Los Angeles: Regular use of a common type of medications, such as aspirin and ibuprofen, may significantly improve survival for patients with head and neck cancer, a study has found.
Non-steroidal anti-inflammatory drugs (NSAIDs) improved the overall five-year survival rate from 25% to 78% for patients whose cancer contained a specific altered gene, known as PIK3CA, according to researchers from the University of California, San Francisco (UCSF) in the US.
The survival for patients whose gene was not altered in their tumour was unaffected by NSAID use.
This is the first study to show a strong clinical advantage of regular NSAID use for head and neck cancer patients with mutations in the PIK3CA gene and may indicate a clear, biological reason to implement NSAID therapy in certain cases of the disease, researchers said.
“Our results suggest that the use of NSAIDs could significantly improve outcomes for not only head and neck cancer patients, but also patients with other cancers that contained the PIK3CA mutation,” said Jennifer R Grandis, a professor at UCSF.
“The magnitude of the apparent advantage is strong, and could potentially have a positive impact on human health,” Grandis said, senior author of the study published in the Journal of Experimental Medicine.
Within head and neck squamous cell carcinoma, PIK3CA is the most commonly altered oncogene, with 34% of all tumours carrying mutations that activate the PIK3CA gene.
In head and neck cancer associated with the human papillomavirus (HPV), PIK3CA is mutated in more than half of tumours.
Why ibuprofen or aspirin
NSAIDs, which include over-the-counter drugs such as ibuprofen and aspirin, are known to relieve pain and reduce inflammation, fever and blood clots. They are the most frequently prescribed medication for conditions such as arthritis.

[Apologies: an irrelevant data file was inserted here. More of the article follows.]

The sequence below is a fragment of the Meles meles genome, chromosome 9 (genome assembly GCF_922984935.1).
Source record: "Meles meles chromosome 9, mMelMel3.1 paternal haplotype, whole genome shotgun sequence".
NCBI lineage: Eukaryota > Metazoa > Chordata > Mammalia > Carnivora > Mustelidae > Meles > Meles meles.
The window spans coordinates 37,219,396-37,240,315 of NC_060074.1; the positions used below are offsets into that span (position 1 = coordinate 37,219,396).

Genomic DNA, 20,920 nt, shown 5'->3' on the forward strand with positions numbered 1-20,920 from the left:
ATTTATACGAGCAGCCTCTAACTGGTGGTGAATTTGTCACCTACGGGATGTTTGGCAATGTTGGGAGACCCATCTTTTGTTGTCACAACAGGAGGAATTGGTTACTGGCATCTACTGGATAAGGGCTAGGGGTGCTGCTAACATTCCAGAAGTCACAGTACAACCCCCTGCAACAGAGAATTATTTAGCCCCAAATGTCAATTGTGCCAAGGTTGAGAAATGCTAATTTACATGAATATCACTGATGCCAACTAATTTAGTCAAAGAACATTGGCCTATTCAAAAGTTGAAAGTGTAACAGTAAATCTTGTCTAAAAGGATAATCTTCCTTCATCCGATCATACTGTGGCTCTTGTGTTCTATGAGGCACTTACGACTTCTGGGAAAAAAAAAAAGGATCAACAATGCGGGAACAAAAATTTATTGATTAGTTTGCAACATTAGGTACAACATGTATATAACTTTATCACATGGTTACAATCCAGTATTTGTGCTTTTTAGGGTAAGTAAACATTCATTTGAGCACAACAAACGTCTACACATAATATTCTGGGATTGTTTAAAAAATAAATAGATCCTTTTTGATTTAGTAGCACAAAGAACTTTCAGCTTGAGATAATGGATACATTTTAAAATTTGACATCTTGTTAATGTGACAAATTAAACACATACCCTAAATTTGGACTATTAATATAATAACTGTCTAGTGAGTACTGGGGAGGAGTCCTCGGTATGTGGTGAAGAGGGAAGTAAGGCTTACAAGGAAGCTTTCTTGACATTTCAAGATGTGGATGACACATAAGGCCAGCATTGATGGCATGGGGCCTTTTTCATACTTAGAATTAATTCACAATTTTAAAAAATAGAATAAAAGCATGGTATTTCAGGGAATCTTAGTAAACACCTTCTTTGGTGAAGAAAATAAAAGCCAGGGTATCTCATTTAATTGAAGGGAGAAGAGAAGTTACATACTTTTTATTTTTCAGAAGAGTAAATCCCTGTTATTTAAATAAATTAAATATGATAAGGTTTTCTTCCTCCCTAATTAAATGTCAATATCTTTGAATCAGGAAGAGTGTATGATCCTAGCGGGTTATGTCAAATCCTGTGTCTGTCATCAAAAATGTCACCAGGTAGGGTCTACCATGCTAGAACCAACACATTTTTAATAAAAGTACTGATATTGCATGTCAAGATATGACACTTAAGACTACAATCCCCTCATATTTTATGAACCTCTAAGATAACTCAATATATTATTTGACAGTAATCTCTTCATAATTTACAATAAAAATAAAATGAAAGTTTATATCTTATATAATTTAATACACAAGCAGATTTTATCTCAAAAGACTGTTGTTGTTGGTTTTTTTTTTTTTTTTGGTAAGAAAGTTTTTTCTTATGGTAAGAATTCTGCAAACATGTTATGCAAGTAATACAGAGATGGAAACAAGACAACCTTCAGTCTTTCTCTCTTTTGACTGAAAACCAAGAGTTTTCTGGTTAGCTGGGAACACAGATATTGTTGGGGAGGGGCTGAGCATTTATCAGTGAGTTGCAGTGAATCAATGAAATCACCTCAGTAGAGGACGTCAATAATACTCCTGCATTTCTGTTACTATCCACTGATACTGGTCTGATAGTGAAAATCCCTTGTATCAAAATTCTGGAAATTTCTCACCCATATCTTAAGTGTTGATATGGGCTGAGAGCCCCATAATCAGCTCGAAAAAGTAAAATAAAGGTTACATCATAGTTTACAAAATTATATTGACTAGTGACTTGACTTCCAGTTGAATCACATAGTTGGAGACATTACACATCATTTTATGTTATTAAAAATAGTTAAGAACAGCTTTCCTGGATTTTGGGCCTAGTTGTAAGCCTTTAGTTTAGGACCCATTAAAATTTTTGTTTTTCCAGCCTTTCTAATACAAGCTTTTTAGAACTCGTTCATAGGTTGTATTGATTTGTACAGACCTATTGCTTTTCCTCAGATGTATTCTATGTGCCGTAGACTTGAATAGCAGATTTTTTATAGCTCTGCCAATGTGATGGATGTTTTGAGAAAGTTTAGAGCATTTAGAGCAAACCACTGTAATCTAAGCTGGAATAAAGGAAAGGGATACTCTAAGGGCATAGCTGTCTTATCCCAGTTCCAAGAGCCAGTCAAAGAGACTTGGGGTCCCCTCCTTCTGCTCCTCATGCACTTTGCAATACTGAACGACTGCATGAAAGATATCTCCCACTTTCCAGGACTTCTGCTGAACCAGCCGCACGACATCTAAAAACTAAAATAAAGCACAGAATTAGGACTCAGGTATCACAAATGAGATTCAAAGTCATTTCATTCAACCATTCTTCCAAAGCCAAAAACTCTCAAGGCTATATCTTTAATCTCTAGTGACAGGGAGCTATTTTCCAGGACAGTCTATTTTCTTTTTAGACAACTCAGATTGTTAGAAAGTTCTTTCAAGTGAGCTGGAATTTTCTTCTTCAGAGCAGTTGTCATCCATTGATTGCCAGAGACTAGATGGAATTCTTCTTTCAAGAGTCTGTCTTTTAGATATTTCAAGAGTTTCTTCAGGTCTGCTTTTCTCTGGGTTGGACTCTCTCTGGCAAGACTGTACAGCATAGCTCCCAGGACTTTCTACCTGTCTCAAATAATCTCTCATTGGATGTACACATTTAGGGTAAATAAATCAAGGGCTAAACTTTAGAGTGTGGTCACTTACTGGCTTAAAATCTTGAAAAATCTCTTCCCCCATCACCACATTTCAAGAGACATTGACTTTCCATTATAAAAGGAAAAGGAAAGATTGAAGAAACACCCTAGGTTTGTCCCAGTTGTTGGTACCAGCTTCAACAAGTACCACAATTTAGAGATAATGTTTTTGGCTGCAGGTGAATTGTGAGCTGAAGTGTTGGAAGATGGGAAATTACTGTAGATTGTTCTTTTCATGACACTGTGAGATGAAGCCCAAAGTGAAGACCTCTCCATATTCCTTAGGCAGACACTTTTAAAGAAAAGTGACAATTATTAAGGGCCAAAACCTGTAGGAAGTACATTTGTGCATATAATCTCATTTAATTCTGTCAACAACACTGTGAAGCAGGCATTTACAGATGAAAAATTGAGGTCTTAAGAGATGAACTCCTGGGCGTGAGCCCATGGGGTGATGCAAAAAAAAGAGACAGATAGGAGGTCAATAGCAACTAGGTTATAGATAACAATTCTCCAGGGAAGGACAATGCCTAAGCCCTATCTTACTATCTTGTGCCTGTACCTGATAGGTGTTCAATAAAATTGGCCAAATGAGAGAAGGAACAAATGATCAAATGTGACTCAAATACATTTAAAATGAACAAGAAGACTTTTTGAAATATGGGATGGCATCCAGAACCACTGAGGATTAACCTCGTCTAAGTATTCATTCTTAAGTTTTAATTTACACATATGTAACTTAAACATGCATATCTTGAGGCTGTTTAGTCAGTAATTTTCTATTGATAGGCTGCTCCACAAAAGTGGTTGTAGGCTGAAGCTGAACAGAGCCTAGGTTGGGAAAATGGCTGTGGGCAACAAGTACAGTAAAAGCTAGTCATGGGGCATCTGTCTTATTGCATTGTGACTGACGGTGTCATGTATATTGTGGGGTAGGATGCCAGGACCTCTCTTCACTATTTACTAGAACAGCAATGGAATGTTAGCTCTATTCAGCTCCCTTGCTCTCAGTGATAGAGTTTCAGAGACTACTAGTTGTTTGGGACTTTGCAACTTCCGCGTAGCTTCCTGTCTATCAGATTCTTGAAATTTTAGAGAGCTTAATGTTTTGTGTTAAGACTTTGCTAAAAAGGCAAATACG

The easy availability of ibuprofen and aspirin should make medication for cancer a less daunting task.
In the new research, 266 patients whose tumours were surgically removed were investigated by researchers. The majority (84%) smoked and 67% received post-surgery chemotherapy and/or radiotherapy. Median overall survival was 66 months.
Altogether, 75 tumours (28%) in the study had an activating alteration of the PIK3CA gene.
Among the patients who regularly used NSAIDs, 93% used aspirin as a component of the NSAID regiment, and 73 per cent took aspirin exclusively.
Most of the regular users started on the aspirin therapy following their head and neck cancer diagnosis.
Researchers found that regular use of NSAIDs for at least six months provided “markedly prolonged” improved survival compared to non-use for patients whose PIK3CA gene was mutated or amplified — in these patients, NSAIDs raised overall five-year survival from 25 to 78%.
However, patients without alterations in their PIK3CA gene were no better off by taking NSAIDs.
Through analysis of both cell line and mouse studies, the researchers speculated that NSAIDs likely blocked tumour growth by reducing the production of an inflammatory molecule called prostaglandin E2.